Nuwki Nu | Theater Critic's Choice | Chicago Reader
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Georgia-born Nuwki Nu grew up in Detroit, where he played trumpet and keyboards in soul bands before moving to Chicago in 1975 to attend Chicago State on a music scholarship. In the late 90s, after suffering a back injury that threatened his ability to play, he picked up the harmonica and began to focus on the blues. Nuwki (it's a childhood nickname) has released a pair of self-produced four-song CDs that showcase his fusion of roots-rich harp work with rhythms and linear melodies carried over from his days as a funk horn man. On the three-chord shuffle "Miss'n You," from this year's One Man Blues Band, his trumpetlike phrases have a broad, countrified timbre. Guitarist Elmo del Firre's herky-jerky, slightly distorted rhythm patterns lend a touch of rock 'n' roll abandon to "I Love It," from 2000's Nu Blues Groove; Nuwki soars jubilantly over the top, phrasing with a bugler's crispness. Most intriguing, though, is "All Night Long," also on One Man Blues Band, a single-chord workout where Nuwki recalls sitting in at the late Junior Kimbrough's juke in Chulahoma, Mississippi. The tune's churning sound invokes the heady blend of carnality and spirit possession that infused the place when things got rocking, and the echo-enhanced percussion track and repetitive, heavy-on-the-one bass link Kimbrough's hill-country atavism with contemporary R & B and hip-hop. Nuwki has this bill to himself, but at McMahon's, audience members sometimes join in and jam. Free. Wednesday, July 28, 8:30 PM, B.J. McMahon's, 5432 W. 95th St., Oak Lawn; 708-422-3111.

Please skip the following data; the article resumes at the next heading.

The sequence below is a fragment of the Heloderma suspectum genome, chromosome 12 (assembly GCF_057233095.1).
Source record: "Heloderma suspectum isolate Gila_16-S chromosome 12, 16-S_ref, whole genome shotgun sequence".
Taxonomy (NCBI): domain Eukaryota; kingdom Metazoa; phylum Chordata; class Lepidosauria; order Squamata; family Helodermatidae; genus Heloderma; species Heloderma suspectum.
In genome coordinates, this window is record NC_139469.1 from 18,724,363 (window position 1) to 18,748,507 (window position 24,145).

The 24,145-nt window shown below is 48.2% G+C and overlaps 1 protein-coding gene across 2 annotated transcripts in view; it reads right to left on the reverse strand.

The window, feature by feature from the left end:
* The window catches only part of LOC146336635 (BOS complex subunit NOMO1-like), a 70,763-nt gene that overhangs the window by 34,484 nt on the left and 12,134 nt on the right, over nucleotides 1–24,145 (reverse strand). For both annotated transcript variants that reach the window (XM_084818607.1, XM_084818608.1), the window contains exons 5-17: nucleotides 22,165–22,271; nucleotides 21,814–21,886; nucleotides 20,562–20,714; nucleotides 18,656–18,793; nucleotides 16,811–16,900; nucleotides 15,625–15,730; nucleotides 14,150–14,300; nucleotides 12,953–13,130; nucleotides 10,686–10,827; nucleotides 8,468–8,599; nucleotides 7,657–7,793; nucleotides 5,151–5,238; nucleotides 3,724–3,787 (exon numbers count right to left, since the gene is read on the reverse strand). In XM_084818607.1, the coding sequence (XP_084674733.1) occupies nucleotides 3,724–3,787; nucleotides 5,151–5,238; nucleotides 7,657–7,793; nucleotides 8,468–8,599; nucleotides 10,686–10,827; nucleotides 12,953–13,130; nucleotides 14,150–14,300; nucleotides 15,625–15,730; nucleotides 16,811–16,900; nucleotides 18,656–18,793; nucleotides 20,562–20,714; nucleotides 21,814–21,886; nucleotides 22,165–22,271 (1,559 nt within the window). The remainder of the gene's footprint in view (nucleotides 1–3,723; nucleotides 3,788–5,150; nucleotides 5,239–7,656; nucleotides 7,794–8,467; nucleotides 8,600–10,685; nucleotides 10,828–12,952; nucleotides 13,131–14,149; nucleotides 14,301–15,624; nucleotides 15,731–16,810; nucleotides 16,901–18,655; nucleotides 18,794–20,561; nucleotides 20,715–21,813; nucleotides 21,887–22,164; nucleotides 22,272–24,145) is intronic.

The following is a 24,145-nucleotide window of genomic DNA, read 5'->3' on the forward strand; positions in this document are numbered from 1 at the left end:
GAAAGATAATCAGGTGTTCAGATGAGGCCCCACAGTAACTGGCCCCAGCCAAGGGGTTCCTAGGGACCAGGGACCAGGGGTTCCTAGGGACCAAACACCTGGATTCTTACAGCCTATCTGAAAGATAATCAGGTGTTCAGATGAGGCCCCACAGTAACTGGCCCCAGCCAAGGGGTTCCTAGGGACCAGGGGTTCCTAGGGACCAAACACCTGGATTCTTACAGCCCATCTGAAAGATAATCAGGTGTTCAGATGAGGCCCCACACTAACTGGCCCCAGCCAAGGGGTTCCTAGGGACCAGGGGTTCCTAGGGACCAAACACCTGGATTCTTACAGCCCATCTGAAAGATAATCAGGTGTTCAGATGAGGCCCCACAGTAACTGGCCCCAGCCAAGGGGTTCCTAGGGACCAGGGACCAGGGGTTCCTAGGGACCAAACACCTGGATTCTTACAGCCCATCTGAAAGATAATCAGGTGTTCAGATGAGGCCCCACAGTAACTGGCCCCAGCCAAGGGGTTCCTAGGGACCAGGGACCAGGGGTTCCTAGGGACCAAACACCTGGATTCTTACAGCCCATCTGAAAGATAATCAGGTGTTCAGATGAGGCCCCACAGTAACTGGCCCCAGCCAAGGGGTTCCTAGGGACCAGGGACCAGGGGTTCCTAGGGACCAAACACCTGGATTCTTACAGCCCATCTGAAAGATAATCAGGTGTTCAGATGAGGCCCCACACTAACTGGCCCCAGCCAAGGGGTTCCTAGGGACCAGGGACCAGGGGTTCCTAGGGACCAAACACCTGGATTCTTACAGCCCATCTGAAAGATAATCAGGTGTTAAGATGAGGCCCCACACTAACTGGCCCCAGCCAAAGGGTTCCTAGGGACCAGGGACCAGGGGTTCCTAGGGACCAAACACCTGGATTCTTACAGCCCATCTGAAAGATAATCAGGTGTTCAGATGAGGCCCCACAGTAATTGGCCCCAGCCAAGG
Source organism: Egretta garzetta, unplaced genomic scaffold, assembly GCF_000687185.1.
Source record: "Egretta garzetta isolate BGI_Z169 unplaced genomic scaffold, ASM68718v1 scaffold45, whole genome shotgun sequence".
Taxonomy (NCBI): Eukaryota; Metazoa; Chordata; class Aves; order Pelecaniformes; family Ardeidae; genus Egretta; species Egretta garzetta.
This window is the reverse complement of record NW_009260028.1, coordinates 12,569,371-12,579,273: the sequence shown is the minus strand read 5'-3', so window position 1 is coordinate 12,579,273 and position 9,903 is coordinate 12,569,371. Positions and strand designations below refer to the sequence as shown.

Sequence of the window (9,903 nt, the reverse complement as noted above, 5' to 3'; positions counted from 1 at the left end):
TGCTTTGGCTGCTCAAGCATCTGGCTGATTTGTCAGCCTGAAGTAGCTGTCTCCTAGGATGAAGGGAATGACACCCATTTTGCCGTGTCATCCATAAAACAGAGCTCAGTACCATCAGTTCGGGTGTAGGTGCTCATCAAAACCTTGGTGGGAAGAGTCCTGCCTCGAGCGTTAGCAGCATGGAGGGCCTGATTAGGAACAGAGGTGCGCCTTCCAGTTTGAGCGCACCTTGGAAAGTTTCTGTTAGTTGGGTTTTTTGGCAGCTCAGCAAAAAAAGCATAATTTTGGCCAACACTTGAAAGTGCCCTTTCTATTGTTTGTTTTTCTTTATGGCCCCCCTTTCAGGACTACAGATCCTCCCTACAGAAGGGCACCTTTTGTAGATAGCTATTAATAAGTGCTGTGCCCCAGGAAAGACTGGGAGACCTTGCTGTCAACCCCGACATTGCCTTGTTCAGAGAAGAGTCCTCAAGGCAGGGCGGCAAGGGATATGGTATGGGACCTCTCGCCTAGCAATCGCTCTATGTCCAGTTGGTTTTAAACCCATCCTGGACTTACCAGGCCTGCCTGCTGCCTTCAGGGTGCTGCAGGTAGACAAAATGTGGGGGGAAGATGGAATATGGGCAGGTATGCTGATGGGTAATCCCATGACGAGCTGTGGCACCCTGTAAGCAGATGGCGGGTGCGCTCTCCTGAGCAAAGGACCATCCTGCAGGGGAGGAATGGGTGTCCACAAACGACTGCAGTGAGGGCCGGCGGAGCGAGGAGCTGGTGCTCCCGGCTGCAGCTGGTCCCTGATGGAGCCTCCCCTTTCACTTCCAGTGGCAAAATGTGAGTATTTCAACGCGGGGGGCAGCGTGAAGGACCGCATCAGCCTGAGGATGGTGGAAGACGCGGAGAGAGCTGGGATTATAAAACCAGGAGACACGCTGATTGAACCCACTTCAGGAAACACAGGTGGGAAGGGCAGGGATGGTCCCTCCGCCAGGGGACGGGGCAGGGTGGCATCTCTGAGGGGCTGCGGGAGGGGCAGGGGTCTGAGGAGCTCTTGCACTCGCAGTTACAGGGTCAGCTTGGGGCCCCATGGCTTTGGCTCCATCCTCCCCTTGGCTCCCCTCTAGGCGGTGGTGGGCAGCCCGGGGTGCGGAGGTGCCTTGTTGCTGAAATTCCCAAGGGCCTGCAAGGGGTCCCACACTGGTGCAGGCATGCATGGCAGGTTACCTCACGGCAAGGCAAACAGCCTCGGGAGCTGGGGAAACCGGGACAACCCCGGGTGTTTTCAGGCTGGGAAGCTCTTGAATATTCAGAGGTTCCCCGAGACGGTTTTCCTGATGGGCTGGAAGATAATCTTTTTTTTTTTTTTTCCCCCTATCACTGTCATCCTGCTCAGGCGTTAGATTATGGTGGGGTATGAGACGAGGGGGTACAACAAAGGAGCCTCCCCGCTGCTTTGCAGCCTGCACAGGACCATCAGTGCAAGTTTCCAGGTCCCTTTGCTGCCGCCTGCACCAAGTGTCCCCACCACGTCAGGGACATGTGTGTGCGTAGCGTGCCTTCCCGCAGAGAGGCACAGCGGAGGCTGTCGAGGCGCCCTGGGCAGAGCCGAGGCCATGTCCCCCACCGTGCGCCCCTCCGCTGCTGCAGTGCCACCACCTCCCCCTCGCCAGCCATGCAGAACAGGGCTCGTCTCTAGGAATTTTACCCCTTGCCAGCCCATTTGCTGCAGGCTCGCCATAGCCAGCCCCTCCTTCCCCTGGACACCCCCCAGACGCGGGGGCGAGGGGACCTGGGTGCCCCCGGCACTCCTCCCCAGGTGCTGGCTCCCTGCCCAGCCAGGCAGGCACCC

Art accompanying story in printed newspaper (not available in this archive): photo/Philsmon Najeb.

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